Below are remarks, under the theme “A Long Knitted Relationship”, delivered by Prime Minister Dr. Kenny Anthony, on the occasion of the unveiling of the bust in honour of Charles Eugene Gabriel de la Croix de Castries George V Park, Castries, Saint Lucia, on Tuesday, April 7, 2015:
Ladies and gentlemen, good morning: Today’s ceremony is representative of another one of many threads in the long knitted relationship between Saint Lucia and France.
Undeniably, France has been the nation most heavily involved in the early settlement and formation of the Saint Lucia; for while the British were about capitalising Saint Lucia’s military value for their eighteenth and nineteenth century stratagems, the French were keen on establishing settlements and estates, building roads and raising families and constructing a society in their colonial image.
And thus, the names of most of our settlements are influenced by the notions of these early French settlers and inhabitants.
Many of our places are named for individuals who were governors or who played critical roles in the island’s development: D’Ennery, De Micoud, De Laborie, Choiseul. De Castries falls within this class of place names, with the Marquis de Castries being part of a French expeditionary force in 1756 which failed to win Saint Lucia back to the French. It was later restored under the Treaty of Paris seven years later in 1763.
The settlement which is now the city of Castries began its formation in the 1740s. Saint Lucia quickly developed as an extension of the already well-established Martinique colony.
This year marks the two-hundred and thirtieth year of the renaming of the settlement of Carenage to the name Castries. Castries, in the eyes of European colonisers, has long been the military prize of Saint Lucia. Its natural, well sheltered deep water harbour presented the one of the best anchorages in all the islands, giving Saint Lucia its original Latin motto, “Statio Haud Male Fina Carinis,” A Safe Anchorage for Ships.” The deep maritime heritage of the site was well understood in its original name given by French Settlers; that of Le Carénage. This is because the original French settlement at what is now known as Ganters’ Bay was a place where boats could have easily been careened for repair.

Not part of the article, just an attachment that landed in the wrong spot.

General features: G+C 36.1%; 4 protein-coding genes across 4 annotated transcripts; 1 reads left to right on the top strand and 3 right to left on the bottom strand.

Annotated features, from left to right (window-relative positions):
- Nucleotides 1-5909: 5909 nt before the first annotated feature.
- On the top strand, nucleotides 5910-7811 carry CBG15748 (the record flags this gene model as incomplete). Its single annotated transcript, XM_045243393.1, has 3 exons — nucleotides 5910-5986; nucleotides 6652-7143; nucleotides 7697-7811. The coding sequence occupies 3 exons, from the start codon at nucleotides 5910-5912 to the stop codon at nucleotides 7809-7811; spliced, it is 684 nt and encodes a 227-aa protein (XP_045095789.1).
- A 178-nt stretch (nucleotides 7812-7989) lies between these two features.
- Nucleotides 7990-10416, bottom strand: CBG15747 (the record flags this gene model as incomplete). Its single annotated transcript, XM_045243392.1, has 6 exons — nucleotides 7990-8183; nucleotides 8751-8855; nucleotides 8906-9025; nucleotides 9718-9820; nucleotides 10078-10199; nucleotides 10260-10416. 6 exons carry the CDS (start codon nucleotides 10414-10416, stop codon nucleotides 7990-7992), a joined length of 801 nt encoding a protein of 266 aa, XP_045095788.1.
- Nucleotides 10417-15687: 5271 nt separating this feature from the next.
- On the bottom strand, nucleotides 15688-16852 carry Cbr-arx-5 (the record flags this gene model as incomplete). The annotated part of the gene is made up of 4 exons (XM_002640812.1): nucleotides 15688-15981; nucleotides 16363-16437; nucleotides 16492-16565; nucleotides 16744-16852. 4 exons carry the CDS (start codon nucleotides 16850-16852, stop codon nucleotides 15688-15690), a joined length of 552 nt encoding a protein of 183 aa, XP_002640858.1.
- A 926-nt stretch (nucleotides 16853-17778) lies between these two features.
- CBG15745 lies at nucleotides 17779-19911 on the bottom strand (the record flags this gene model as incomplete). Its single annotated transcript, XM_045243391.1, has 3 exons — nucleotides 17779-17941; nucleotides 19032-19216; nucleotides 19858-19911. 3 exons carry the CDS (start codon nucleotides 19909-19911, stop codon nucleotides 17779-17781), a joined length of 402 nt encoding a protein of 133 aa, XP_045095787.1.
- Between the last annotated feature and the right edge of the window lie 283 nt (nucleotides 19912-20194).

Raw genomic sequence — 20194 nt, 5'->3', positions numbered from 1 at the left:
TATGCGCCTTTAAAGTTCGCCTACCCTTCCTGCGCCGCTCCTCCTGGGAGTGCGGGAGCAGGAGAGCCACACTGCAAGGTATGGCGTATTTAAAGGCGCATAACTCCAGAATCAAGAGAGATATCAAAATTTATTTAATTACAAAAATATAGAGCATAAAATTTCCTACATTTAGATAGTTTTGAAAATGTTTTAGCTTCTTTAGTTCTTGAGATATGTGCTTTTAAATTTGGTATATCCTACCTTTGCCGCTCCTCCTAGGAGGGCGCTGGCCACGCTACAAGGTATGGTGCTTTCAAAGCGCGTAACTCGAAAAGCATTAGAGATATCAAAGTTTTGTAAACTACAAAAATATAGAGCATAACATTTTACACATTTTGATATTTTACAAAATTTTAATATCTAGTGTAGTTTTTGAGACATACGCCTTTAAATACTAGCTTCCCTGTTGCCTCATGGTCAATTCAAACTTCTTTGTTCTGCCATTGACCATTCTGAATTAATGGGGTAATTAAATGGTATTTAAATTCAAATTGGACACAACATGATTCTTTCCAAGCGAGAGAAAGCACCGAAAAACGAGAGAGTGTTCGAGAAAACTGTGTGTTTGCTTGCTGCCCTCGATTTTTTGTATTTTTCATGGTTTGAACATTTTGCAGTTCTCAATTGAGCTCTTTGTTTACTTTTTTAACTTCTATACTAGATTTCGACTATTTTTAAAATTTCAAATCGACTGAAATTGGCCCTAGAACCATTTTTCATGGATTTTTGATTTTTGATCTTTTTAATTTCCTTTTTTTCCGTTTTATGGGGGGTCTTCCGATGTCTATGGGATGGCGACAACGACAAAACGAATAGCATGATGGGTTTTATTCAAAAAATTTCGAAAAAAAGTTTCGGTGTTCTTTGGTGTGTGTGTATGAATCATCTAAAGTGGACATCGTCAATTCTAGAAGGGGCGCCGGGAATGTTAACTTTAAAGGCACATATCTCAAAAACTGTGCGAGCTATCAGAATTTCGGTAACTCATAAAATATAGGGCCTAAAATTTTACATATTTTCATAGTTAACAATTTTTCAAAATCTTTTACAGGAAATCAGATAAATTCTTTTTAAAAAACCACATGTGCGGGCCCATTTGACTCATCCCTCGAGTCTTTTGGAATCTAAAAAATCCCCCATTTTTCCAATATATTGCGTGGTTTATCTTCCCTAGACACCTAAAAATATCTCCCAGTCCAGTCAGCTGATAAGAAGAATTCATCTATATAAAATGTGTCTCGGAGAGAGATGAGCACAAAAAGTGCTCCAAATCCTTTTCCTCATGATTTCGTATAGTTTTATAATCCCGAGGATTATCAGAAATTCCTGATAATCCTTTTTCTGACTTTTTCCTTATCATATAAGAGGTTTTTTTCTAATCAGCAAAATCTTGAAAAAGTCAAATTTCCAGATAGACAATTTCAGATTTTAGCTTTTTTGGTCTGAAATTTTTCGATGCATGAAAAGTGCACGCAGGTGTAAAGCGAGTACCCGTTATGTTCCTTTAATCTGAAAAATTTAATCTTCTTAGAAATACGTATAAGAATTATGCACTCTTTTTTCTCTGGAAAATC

Thus, in 1785, the settlers of the day thought it best to honour Charles Eugene Gabriel de La Croix de Castries with naming the main town of the island after him.
It was said that he played a critical role as Minister for the Navy in returning Saint Lucia to France under the Treaty of Versaille in 1782. And so, centuries on, despite revolutionary fervour and Independence, the name of Castries lives on here in our capital city. This current location for this bust is perhaps more fitting than the first in a few respects.
First, there is the irony of the peace that Saint Lucia now enjoys. No longer is there warfare between British and French, so much so that a French Minister for the Navy can find honour in park named after a British Sovereign.
Secondly, the gaze of the bust is directed to the sea, to Castries Harbour, to place that De Castries would have marvelled at for its safety and security for ships.
Lastly, it speaks to the broader awakening of Castries to its history and to itself. It becomes the centrepiece of this open space providing student and visitor alike an opportunity to remember the forces that shaped our identity.
I wish to thank the Government of the French Republic for their assistance in honouring the shared legacy of France and Saint Lucia. Saint Lucia is a part of the Francophonie, it is a part of this heritage through our language and traditions. Our spirits and our souls know each other well.
Again, ironically, France, through the Agence Française de Développement (AFD), is assisting the Saint Lucia Government in a feasibility study on wastewater for Castries, aimed at cleaning up what was once a beautiful and clean harbour.
I thank too, the distinguished Ambassador, for understanding the need for relocating this bust, once the decision had been made to erect a statute in honour of our national hero, Sir John Compton near the place occupied by the bust.
Let us ensure that these powerful bonds of friendship continue to grow, even beyond the names of places that define us.
I thank you.